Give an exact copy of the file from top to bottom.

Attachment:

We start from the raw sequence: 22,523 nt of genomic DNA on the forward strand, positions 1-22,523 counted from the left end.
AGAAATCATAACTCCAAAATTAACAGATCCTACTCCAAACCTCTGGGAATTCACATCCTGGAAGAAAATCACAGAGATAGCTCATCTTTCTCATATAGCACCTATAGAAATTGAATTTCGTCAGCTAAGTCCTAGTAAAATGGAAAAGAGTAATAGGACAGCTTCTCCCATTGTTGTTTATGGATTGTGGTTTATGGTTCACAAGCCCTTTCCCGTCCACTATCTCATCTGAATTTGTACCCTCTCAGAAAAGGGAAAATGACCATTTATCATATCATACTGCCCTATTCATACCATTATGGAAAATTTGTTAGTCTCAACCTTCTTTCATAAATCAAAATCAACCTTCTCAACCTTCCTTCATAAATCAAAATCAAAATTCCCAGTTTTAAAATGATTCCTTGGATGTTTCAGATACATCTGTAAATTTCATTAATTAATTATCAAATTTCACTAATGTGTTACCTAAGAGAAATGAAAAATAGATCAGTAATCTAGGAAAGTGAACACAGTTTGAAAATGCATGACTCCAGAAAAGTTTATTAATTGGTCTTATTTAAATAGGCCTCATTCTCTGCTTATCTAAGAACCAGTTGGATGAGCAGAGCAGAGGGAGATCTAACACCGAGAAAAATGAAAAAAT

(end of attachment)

We start from the raw sequence: 22,523 nt of genomic DNA on the forward strand, positions 1-22,523 counted from the left end.
AGAAATCATAACTCCAAAATTAACAGATCCTACTCCAAACCTCTGGGAATTCACATCCTGGAAGAAAATCACAGAGATAGCTCATCTTTCTCATATAGCACCTATAGAAATTGAATTTCGTCAGCTAAGTCCTAGTAAAATGGAAAAGAGTAATAGGACAGCTTCTCCCATTGTTGTTTATGGATTGTGGTTTATGGTTCACAAGCCCTTTCCCGTCCACTATCTCATCTGAATTTGTACCCTCTCAGAAAAGGGAAAATGACCATTTATCATATCATACTGCCCTATTCATACCATTATGGAAAATTTGTTAGTCTCAACCTTCTTTCATAAATCAAAATCAACCTTCTCAACCTTCCTTCATAAATCAAAATCAAAATTCCCAGTTTTAAAATGATTCCTTGGATGTTTCAGATACATCTGTAAATTTCATTAATTAATTATCAAATTTCACTAATGTGTTACCTAAGAGAAATGAAAAATAGATCAGTAATCTAGGAAAGTGAACACAGTTTGAAAATGCATGACTCCAGAAAAGTTTATTAATTGGTCTTATTTAAATAGGCCTCATTCTCTGCTTATCTAAGAACCAGTTGGATGAGCAGAGCAGAGGGAGATCTAACACCGAGAAAAATGAAAAAAT